How Germany’s new government should change its China policy

Sebastian Biba

The Reichstag building.
Photo of the Reichstag building, Berlin, Germany taken on March 22, 2021. Photo by Peter Simons via Flickr.

Given the intensifying conflict between the United States and China, how the next German government manages its relationships with these two rival heavyweights is of critical importance.

Germany’s approach under outgoing Chancellor Angela Merkel has been to maintain amicable relations with both Washington and Beijing at the same time. However, this approach now faces growing difficulties. In particular, there are several challenges when it comes to preserving Germany’s partner-like relationship with Beijing. But what exactly are these challenges and how should the next German government respond to them?

Key challenges

The first challenge emerges due to a changing domestic political atmosphere in Germany. The new coalition forming the German government, a so-called ‘traffic light’ coalition (featuring the Social Democrats, Greens and Free Democrats), will consist of partners less coherent in their foreign policy outlook than past coalitions under Merkel. This is also the case regarding China. While Olaf Scholz, Germany’s incoming chancellor, has indicated that he would largely continue Merkel’s pragmatic China policy, the Greens and Free Democrats champion a less accommodating and more values-driven approach towards Beijing. Furthermore, there are now a growing number of voices from all major parties in Germany that aim to overhaul the current ‘economy first’ rationale vis-à-vis China. Even parts of the German business community have echoed these sentiments, openly acknowledging value-based limits for economic cooperation with autocracies like China. Lastly, Germans’ image of China has plummeted since the events in Hong Kong and the outbreak of the global pandemic.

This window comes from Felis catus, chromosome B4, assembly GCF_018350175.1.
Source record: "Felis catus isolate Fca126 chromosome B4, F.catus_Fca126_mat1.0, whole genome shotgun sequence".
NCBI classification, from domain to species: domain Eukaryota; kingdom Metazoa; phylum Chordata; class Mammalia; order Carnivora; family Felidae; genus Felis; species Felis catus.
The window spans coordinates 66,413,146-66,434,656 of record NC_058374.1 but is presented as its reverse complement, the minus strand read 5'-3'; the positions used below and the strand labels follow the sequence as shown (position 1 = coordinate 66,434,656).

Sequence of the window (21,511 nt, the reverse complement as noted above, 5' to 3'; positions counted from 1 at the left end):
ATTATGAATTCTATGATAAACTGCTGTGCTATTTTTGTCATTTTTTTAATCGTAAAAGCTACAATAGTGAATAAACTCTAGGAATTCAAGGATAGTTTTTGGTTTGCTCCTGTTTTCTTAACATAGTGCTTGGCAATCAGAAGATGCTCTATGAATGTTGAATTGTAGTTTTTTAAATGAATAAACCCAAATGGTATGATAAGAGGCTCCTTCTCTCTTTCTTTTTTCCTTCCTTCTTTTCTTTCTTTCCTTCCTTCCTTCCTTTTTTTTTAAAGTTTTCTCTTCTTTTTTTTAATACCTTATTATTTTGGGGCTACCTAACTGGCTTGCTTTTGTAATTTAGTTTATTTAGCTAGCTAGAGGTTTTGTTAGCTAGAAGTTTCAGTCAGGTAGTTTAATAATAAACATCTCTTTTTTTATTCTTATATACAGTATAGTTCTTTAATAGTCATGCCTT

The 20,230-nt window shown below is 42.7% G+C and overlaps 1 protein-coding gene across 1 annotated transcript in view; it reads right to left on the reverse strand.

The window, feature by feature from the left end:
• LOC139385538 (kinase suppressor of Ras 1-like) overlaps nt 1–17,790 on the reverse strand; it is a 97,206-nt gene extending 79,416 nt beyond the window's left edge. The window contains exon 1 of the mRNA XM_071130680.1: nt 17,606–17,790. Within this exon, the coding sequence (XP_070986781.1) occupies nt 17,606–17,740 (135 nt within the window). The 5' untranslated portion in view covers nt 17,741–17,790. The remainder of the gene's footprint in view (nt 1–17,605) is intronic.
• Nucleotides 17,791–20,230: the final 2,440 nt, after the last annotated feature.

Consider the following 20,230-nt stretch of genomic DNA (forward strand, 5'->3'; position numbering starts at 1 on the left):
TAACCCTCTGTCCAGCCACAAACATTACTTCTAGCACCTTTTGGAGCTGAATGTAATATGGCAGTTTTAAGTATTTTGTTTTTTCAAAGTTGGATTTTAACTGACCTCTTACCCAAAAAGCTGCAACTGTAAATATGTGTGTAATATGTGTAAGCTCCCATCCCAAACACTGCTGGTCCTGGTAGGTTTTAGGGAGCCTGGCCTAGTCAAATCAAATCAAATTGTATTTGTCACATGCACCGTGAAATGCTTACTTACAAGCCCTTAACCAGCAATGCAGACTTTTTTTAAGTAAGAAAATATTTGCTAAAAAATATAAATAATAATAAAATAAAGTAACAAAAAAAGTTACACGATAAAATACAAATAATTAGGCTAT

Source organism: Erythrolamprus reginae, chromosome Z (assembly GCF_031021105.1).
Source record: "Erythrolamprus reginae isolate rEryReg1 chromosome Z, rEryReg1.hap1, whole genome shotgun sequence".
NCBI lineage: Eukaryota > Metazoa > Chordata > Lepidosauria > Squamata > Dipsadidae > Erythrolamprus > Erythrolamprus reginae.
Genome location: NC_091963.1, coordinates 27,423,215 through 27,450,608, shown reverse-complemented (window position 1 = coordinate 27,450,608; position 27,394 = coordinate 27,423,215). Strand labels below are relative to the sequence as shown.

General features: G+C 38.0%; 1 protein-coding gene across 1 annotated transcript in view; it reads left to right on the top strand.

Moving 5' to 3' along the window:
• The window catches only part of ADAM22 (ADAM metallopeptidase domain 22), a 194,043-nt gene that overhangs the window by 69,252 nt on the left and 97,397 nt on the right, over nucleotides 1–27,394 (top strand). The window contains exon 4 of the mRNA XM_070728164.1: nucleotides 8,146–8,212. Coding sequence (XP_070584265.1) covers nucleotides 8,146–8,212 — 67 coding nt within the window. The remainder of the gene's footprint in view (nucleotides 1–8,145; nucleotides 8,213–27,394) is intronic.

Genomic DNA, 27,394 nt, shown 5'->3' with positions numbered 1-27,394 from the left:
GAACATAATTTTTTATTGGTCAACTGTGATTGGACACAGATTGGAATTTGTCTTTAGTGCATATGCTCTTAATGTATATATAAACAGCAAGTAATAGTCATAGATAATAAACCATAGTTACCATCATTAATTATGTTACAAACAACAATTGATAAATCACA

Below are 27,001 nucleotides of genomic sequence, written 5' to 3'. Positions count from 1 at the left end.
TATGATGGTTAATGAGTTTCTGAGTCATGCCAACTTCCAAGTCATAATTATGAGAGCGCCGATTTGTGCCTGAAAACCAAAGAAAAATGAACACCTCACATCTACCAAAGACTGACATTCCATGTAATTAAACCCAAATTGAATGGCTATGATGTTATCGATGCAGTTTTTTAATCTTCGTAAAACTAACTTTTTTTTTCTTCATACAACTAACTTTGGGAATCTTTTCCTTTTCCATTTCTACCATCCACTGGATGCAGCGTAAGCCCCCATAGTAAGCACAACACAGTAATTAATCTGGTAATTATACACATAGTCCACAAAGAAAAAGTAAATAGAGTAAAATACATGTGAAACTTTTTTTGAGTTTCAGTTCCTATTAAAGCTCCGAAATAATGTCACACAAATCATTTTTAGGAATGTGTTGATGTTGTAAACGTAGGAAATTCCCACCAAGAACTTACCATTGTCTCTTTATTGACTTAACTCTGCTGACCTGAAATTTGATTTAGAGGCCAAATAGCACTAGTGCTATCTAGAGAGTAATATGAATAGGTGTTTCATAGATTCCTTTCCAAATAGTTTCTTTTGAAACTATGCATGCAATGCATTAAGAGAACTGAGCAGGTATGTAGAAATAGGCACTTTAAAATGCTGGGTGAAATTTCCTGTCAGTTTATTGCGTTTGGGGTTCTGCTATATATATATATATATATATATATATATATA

A second challenge awaits at the European level. Despite recent signs of cautious re-engagement, there is increasing ‘China fatigue’ within the EU bureaucracy, especially following what many in Brussels see as disproportionate Chinese countermeasures after the EU sanctioned China over human rights abuses earlier this year. This negative sentiment is strongest within the EU Parliament, which has delayed the ratification of the Merkel-supported EU-China Comprehensive Agreement on Investment, and has been the main driver behind recent EU attempts to strengthen its ties with Taiwan. This hardening stance within the EU is compounded by the current China policies of individual EU member states such as Lithuania which seem to be increasingly confrontational vis-à-vis China.

Those two challenges are closely related to a third challenge, namely how to respond to an increasingly divisive United States. Germans breathed a sigh of relief when Biden won the US presidential election, and Biden has since engaged in a ‘charm offensive’ towards Berlin, halting Trump-ordered troop withdrawals from Germany and compromising on the Nord Stream 2 pipeline. But Biden has likewise rhetorically divided America’s world into ‘democratic friends’ and ‘autocratic enemies’, thereby seeking to enlist its allies, including Germany, in its great power competition with China. This has already put a lot of pressure on Germany to show its colours.